White Matter Damage After Stroke And The Effect Of Matrix Metalloproteinases In Type-two Diabetic Mice

Neurology Research, Henry Ford Hospital, Detroit, MI 48202, USA.
Stroke (Impact Factor: 5.72). 02/2011; 42(2):445-52. DOI: 10.1161/STROKEAHA.110.596486
Source: PubMed


Diabetes mellitus leads to a higher risk of ischemic stroke and worse outcome compared to the general population. However, there have been few studies on white matter (WM) damage after stroke in diabetes mellitus. We therefore investigated WM damage after stroke in mice with diabetes mellitus.
BKS.Cg-m(+/+)Lepr(db)/J (db/db) type 2 diabetes mellitus mice and db(+) non-diabetes mellitus mice were subjected to middle cerebral artery occlusion. Functional outcome, immunostaining, zymography, Western blot, and polymerase chain reaction were used.
After stroke, mice with diabetes mellitus exhibited significantly increased lesion volume and brain hemorrhagic and neurological deficits compared to mice without diabetes mellitus. Bielshowsky silver, luxol fast blue, amyloid precursor protein, and NG2 expression were significantly decreased, indicating WM damage, and matrix metalloproteinase (MMP)-9 activity was significantly increased in the ischemic brain of mice with diabetes mellitus. Subanalysis of similar lesions in mice with and without diabetes mellitus demonstrated mice with diabetes mellitus had significantly increased WM damage than in mice without diabetes mellitus (P<0.05). To investigate the mechanism underlying diabetes mellitus-induced WM damage, oxygen-glucose deprivation-stressed premature oligodendrocyte and primary cortical neuron cultures were used. High glucose increased MMP-2, MMP-9, cleaved caspase-3 levels, and apoptosis, as well as decreased cell survival and dendrite outgrowth in cultured primary cortical neuron. High glucose increased MMP-9, cleaved caspase-3 level, and apoptosis, and decreased cell proliferation and cell survival in cultured oligodendrocytes. Inhibition of MMP by GM6001 treatment significantly decreased high glucose-induced cell death and apoptosis in cultured primary cortical neuron and oligodendrocytes but did not alter dendrite outgrowth in primary cortical neuron.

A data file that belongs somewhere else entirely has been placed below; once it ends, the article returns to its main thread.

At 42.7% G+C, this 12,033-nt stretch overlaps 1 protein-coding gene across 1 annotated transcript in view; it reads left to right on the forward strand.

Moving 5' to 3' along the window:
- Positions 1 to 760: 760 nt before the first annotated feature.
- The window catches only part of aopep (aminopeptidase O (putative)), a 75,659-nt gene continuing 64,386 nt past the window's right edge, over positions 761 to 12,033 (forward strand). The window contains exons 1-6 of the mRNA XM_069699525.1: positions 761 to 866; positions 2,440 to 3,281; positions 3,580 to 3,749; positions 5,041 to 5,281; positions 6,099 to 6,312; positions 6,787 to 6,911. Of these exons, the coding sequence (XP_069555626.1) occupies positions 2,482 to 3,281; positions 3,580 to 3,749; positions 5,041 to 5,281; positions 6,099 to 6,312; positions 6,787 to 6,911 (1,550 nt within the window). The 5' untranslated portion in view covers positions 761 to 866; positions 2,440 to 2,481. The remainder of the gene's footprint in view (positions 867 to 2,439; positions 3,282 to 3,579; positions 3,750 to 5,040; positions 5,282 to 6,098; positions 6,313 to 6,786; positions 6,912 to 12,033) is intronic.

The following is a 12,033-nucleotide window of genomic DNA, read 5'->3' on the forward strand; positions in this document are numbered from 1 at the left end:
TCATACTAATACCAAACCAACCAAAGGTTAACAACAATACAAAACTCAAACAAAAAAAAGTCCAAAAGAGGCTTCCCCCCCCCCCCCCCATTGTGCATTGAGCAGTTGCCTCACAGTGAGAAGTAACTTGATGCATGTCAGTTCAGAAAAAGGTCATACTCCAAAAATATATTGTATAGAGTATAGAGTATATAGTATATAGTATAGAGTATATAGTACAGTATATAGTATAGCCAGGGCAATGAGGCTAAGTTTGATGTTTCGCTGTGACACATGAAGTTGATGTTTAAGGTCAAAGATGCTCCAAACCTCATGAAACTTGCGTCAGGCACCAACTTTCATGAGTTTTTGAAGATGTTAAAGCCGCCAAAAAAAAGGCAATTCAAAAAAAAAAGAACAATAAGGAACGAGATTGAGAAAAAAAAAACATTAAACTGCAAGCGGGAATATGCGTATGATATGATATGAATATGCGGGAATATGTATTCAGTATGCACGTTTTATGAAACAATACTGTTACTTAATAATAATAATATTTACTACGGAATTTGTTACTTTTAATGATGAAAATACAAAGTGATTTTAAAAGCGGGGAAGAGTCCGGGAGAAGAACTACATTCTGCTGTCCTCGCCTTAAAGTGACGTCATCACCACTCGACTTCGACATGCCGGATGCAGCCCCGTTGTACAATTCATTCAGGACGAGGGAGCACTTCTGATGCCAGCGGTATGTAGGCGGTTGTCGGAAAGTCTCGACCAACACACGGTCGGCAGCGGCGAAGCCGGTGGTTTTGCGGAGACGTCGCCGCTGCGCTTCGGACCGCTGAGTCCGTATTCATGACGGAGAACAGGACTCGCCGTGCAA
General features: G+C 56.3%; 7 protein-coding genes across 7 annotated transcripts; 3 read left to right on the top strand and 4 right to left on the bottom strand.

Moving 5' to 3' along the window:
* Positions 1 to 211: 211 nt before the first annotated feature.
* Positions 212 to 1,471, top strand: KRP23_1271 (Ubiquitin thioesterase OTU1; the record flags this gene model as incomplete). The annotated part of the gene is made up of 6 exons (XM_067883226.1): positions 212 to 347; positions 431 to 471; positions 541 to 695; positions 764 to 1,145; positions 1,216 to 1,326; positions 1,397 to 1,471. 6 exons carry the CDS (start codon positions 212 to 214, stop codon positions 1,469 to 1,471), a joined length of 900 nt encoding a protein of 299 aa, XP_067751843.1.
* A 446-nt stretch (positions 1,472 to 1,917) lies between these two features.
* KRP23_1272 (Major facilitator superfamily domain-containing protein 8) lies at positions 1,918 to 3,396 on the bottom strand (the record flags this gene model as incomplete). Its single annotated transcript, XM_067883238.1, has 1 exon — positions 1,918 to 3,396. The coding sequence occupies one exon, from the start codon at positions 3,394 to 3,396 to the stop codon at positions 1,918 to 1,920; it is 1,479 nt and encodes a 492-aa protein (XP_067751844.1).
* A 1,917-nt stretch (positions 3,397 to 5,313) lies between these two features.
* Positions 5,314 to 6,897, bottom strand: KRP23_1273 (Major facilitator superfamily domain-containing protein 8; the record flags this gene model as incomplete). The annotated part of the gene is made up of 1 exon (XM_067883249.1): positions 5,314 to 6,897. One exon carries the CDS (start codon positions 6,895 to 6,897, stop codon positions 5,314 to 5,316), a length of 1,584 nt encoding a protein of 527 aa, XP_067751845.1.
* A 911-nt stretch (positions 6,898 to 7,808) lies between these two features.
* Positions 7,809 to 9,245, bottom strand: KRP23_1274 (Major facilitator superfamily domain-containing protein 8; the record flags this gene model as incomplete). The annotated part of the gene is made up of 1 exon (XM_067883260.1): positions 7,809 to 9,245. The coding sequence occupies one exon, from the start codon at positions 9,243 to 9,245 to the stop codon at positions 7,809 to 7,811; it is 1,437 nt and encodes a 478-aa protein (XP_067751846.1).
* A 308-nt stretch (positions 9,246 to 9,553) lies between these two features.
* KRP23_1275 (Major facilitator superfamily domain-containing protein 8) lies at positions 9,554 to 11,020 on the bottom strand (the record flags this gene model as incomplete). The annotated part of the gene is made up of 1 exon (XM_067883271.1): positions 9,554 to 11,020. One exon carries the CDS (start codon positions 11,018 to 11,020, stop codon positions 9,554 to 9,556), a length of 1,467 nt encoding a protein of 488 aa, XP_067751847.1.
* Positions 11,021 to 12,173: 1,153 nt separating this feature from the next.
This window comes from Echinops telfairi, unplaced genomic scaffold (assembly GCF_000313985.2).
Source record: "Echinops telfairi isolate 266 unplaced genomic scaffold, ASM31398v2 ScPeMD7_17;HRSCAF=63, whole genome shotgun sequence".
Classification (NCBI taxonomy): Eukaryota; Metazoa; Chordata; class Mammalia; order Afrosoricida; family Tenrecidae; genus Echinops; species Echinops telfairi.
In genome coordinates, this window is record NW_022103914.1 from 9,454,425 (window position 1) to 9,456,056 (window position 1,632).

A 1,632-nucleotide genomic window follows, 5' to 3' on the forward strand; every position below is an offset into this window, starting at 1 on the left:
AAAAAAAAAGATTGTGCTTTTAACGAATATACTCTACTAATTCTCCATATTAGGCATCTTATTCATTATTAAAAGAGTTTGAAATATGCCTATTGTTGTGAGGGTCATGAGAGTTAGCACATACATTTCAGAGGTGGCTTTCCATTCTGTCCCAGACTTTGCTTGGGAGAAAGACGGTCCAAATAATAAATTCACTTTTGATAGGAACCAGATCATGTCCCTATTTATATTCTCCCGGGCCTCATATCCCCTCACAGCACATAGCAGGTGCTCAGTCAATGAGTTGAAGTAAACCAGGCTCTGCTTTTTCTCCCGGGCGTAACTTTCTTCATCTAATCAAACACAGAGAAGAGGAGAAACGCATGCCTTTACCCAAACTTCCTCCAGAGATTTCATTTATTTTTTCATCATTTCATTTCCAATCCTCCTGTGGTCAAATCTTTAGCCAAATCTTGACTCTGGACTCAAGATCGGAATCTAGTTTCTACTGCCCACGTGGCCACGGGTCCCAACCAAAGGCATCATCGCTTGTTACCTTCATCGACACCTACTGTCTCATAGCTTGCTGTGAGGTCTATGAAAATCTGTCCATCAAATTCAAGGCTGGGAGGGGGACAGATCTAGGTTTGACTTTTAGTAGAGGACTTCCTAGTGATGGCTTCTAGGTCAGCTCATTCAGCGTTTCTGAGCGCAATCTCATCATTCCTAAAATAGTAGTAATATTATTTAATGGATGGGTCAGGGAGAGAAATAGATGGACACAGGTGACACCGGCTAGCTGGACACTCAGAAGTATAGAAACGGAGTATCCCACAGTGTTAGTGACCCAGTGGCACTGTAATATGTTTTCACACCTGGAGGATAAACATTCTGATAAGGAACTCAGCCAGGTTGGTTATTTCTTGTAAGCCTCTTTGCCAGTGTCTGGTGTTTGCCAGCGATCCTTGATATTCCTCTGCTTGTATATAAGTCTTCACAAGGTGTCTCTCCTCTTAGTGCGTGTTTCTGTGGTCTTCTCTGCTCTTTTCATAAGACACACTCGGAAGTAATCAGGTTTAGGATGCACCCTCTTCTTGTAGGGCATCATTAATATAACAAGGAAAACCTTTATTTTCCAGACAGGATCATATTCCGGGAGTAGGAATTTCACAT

Mice with diabetes mellitus have increased brain hemorrhage and show more severely injured WM than mice without diabetes mellitus after stroke. MMP-9 upregulated in mice with diabetes mellitus may exacerbate WM damage after stroke in mice with diabetes mellitus.

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